A curious thing struck me during the recent hype surrounding Pokemon Go. I was discussing with a friend at my current place of work, the Geovation Hub about the intersection of GIS and society, and how Pokemon Go might help bring geo and GIS more into the public eye. My gut reaction was “I doubt that”. Why you may ponder? My reasoning goes that the majority of geospatial innovations don’t really have much to do with the traditional GIS sector. As such they don’t really expose those companies or their technologies. Examining geo products which have infiltrated or reformed our day to day lives in recent years: Google Maps, Uber, Zoopla, CityMapper, Tinder, Deliveroo, Laundrapp and now Pokemon Go they are more closely related to commercial monetization efforts and run-of-the-mill software development teams than the geospatial consortium.
Indeed under the hood the Pokemon Go story is slightly more complex in that in their case Niantic (the company behind the game) was devised by the team behind Keyhole which was later bought out by Google and rebranded as Google Earth. With this glaring exception identified, what I am trying to exhibit here is that the fundamentally the ‘geospatial revolution’ that we hear so much about from the geospatial sector has been predominantly driven by groups of individuals who have limited connections to the traditional geospatial sector itself. For example, whilst having dinner with Chris Sheldrick from What3Words a couple of years ago he described how he used to work in booking and producing live music events before he founded his company, which at the time was a surprise.
You just have to look at a host of location based startups like Deliveroo, Laundrapp, Zoopla and Tinder, almost all of which almost certainly must be collecting and leveraging geo data of some capacity, and you’ll see a very slim percentage are hiring any GIS analysts or even developers. The idea doesn’t really feature on their radar. It doesn’t really have to most the time, and that’s not necessarily a bad thing. They cross those bridges when they come to them and they tend to create their own solutions rather than delve into the sometimes abstruse landscape of geospatial software. Even Uber which has an appreciation for the GIS profession sees many of it’s geo problems as a standard engineering task, see for example it’s geofencing efforts which is all custom written in Go (and an interesting take from an ex Bing Maps engineer. In the paraphrased words of an old colleague perhaps: “you don’t need GIS, you need to solve a problem”.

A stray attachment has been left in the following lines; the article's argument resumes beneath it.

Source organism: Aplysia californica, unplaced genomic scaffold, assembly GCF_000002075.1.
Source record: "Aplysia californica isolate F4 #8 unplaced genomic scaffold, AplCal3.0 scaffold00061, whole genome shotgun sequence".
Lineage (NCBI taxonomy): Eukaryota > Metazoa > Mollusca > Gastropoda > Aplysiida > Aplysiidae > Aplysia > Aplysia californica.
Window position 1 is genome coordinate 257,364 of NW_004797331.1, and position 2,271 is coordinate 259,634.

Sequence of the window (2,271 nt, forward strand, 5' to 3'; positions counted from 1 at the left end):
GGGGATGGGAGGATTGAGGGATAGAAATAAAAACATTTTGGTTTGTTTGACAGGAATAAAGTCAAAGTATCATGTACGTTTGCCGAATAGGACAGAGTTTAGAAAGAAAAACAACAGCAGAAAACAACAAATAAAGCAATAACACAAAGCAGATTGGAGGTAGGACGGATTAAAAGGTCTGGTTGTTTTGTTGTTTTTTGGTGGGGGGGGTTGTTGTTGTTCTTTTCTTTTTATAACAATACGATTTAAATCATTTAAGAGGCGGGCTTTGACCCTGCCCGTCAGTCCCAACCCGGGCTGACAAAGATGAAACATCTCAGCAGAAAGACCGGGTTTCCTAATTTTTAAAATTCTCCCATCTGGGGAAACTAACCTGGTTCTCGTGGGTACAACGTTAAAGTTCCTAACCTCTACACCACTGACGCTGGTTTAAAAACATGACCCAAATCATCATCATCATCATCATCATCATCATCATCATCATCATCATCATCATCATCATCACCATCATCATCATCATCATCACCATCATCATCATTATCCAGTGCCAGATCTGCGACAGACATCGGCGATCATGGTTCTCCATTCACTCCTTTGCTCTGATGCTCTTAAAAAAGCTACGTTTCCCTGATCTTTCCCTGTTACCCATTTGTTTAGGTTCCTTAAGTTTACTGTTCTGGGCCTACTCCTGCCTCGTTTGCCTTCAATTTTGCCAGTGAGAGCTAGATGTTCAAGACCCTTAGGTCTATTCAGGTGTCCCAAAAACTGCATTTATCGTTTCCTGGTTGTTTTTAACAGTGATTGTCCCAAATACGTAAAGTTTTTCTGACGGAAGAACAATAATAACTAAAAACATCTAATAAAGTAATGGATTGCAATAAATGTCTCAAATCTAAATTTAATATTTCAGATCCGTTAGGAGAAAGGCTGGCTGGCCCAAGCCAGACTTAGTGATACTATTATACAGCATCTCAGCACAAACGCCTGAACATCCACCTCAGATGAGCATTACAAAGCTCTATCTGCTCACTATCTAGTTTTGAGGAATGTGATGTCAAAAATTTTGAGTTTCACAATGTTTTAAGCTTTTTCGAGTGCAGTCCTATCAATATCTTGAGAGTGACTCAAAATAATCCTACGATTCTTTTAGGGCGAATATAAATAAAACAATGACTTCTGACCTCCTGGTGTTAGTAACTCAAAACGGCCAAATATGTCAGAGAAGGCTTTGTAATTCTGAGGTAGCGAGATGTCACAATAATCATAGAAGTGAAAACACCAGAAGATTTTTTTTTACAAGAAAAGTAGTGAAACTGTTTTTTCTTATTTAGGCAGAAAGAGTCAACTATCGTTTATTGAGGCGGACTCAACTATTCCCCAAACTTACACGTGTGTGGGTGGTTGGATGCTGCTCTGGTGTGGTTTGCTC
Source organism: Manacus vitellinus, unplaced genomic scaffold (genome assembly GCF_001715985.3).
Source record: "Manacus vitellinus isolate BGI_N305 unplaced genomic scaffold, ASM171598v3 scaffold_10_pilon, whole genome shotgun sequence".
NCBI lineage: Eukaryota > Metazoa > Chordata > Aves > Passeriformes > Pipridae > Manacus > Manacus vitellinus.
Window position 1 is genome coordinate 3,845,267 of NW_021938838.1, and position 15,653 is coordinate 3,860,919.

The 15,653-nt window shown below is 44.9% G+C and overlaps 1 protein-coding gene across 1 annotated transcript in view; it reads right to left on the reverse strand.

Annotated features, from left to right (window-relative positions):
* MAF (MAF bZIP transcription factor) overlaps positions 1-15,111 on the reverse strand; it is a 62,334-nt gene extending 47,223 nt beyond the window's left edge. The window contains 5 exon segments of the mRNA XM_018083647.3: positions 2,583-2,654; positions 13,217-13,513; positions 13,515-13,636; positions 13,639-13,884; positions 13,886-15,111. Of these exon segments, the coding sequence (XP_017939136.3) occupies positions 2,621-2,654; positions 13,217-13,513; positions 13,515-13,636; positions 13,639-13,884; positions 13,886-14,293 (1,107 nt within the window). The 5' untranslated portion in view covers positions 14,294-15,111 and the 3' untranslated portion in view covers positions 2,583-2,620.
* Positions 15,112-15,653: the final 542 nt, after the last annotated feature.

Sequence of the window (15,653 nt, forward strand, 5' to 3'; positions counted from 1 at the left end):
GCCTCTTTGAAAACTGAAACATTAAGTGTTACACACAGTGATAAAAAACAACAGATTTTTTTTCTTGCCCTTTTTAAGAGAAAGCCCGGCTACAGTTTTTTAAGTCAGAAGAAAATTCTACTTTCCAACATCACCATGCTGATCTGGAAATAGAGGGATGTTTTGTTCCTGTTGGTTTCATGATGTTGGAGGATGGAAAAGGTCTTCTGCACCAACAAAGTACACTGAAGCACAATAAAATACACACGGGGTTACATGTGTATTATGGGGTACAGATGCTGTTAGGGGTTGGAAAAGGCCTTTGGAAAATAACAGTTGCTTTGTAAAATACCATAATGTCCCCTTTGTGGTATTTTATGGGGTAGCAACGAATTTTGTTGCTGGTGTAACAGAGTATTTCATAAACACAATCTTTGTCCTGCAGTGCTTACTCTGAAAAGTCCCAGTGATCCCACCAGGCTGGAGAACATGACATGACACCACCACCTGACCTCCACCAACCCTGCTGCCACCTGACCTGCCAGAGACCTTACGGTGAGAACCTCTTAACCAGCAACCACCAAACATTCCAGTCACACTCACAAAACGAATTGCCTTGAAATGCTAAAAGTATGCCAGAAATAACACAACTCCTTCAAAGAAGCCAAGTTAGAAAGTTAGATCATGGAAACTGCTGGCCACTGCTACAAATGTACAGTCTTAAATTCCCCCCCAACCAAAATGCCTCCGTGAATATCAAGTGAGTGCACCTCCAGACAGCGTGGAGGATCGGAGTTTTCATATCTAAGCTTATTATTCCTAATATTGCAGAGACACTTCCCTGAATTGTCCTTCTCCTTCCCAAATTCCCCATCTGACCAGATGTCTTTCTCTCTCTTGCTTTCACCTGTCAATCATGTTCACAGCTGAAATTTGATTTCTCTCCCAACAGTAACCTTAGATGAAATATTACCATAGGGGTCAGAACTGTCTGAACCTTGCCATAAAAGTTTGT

Clearly although distinctly related, GIS and commercial geo have tended to exist within two very different worlds. With that being said I’d like to argue that perhaps that distinction is showing signs of ebbing. I see both the dichotomy but also the blurring of those worlds occurring with the geospatial startups we work alongside at the Geovation Hub. I think it wouldn’t be an unfair statement to say the vast majority of the teams we work with don’t have a background in GIS, but they do have an appreciation for its use cases and solutions. There is an understanding of how it can help solve their business problems. For example Fatmap and Terrabotics and LandInsight are all currently looking for developers (ideally) with some level of GIS in their skillsets.
Putting the emphasis back on the industry side of things, you might ask the question if traditional GIS has all these fancy toys and insights that we all love and hold dearly, why does it appear innovations in the traditional GIS space are so lacklustre? Why hasn’t it systematically been at the heart of changing every day life like Niantic did with it’s AR gaming application? Upon thinking about it, the conclusion that I’ve come to is perhaps it has done. The catch is it’s, on a whole, not overly fantastic at flaunting itself in the same capacities that consumer facing tech companies tend to be (think Twitter, Instagram, Google etc). That is not to say it doesn’t do cool things (I’d like to think it does), I believe it’s more a testament to the spaces it operates in. GIS doesn’t tend to disrupt industries like food delivery, dating or finding the perfect bar, but it has incrementally shifted behaviours and approaches in sectors like asset management and transport planning. Indeed, GIS is an endeavour that consistently sweeps under the radar of modernities tech news radar.
As of recent, I think there are certainly movements that are gradually bridging the gap between traditional geospatial arena startups and innovation. Some examples include Esri which has it’s Startup Program for accelerating startups wanting to integrate GIS functionality into their products. At the Geovation Hub in London we are working to help startups with geospatial data. We can also see companies like Carto and MapBox that are filling their own niches and doing a great job of pulling in non-traditional cliente like Data Journalists and startup-y types. On top of all this all the biggest players (Esri, Here, Google, MapBox, Carto etc) are offering great APIs that developers can pull right into their apps.
There is an ever blurring exchange between the the worlds of industry and academic GIS and the tech and startup worlds. This is in contrast to an understanding of the more squared off set of ‘commercial geo’ and ‘industrial GIS’. With the continued growth of location based apps and ever increasing hype around drones, autonomous vehicles, big data, VR/AR and IoT, I think the edges of the two will continue to dissipate. It’s a movement away from a geospatial dichotomy to a geospatial continuum. Having said all this, I think in order for geo to truly flourish it must not be kept as an esoteric members club. It must be allowed to cross-pollinate with a whole raft of different ideas and fields, in weird, wonderful and unexpected ways.